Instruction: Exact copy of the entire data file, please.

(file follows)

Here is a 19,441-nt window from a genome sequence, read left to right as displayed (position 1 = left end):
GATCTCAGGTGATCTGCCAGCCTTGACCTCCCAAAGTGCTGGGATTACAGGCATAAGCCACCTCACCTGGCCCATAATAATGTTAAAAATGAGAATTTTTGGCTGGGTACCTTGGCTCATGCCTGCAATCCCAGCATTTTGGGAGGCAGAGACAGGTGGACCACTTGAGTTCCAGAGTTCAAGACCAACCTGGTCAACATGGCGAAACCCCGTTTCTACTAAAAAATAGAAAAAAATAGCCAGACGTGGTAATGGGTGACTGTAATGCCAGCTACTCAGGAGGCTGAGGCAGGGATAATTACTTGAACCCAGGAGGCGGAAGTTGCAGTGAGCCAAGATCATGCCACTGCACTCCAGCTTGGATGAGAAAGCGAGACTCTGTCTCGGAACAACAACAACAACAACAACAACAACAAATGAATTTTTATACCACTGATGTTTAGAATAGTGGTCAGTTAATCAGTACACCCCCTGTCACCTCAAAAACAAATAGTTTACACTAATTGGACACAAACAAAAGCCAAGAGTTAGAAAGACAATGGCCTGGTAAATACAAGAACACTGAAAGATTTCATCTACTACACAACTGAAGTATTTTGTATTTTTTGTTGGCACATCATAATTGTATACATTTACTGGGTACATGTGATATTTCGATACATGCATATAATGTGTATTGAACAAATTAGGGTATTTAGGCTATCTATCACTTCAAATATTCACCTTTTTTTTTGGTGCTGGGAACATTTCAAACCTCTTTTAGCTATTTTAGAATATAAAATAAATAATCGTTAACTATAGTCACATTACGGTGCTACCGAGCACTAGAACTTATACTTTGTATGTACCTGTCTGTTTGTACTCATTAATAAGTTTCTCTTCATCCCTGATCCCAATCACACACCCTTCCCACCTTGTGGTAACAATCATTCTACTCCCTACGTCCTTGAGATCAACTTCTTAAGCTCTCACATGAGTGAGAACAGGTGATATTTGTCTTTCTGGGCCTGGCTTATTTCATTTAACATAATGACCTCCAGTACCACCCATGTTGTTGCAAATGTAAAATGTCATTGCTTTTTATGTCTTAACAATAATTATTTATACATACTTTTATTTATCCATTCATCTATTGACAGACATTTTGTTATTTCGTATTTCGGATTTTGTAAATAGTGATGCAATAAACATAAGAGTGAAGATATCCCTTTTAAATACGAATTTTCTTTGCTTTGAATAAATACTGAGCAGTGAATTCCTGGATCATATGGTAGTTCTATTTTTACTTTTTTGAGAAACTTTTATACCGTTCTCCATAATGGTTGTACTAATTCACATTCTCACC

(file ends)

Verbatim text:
Here is a 19,441-nt window from a genome sequence, read left to right as displayed (position 1 = left end):
GATCTCAGGTGATCTGCCAGCCTTGACCTCCCAAAGTGCTGGGATTACAGGCATAAGCCACCTCACCTGGCCCATAATAATGTTAAAAATGAGAATTTTTGGCTGGGTACCTTGGCTCATGCCTGCAATCCCAGCATTTTGGGAGGCAGAGACAGGTGGACCACTTGAGTTCCAGAGTTCAAGACCAACCTGGTCAACATGGCGAAACCCCGTTTCTACTAAAAAATAGAAAAAAATAGCCAGACGTGGTAATGGGTGACTGTAATGCCAGCTACTCAGGAGGCTGAGGCAGGGATAATTACTTGAACCCAGGAGGCGGAAGTTGCAGTGAGCCAAGATCATGCCACTGCACTCCAGCTTGGATGAGAAAGCGAGACTCTGTCTCGGAACAACAACAACAACAACAACAACAACAAATGAATTTTTATACCACTGATGTTTAGAATAGTGGTCAGTTAATCAGTACACCCCCTGTCACCTCAAAAACAAATAGTTTACACTAATTGGACACAAACAAAAGCCAAGAGTTAGAAAGACAATGGCCTGGTAAATACAAGAACACTGAAAGATTTCATCTACTACACAACTGAAGTATTTTGTATTTTTTGTTGGCACATCATAATTGTATACATTTACTGGGTACATGTGATATTTCGATACATGCATATAATGTGTATTGAACAAATTAGGGTATTTAGGCTATCTATCACTTCAAATATTCACCTTTTTTTTTGGTGCTGGGAACATTTCAAACCTCTTTTAGCTATTTTAGAATATAAAATAAATAATCGTTAACTATAGTCACATTACGGTGCTACCGAGCACTAGAACTTATACTTTGTATGTACCTGTCTGTTTGTACTCATTAATAAGTTTCTCTTCATCCCTGATCCCAATCACACACCCTTCCCACCTTGTGGTAACAATCATTCTACTCCCTACGTCCTTGAGATCAACTTCTTAAGCTCTCACATGAGTGAGAACAGGTGATATTTGTCTTTCTGGGCCTGGCTTATTTCATTTAACATAATGACCTCCAGTACCACCCATGTTGTTGCAAATGTAAAATGTCATTGCTTTTTATGTCTTAACAATAATTATTTATACATACTTTTATTTATCCATTCATCTATTGACAGACATTTTGTTATTTCGTATTTCGGATTTTGTAAATAGTGATGCAATAAACATAAGAGTGAAGATATCCCTTTTAAATACGAATTTTCTTTGCTTTGAATAAATACTGAGCAGTGAATTCCTGGATCATATGGTAGTTCTATTTTTACTTTTTTGAGAAACTTTTATACCGTTCTCCATAATGGTTGTACTAATTCACATTCTCACC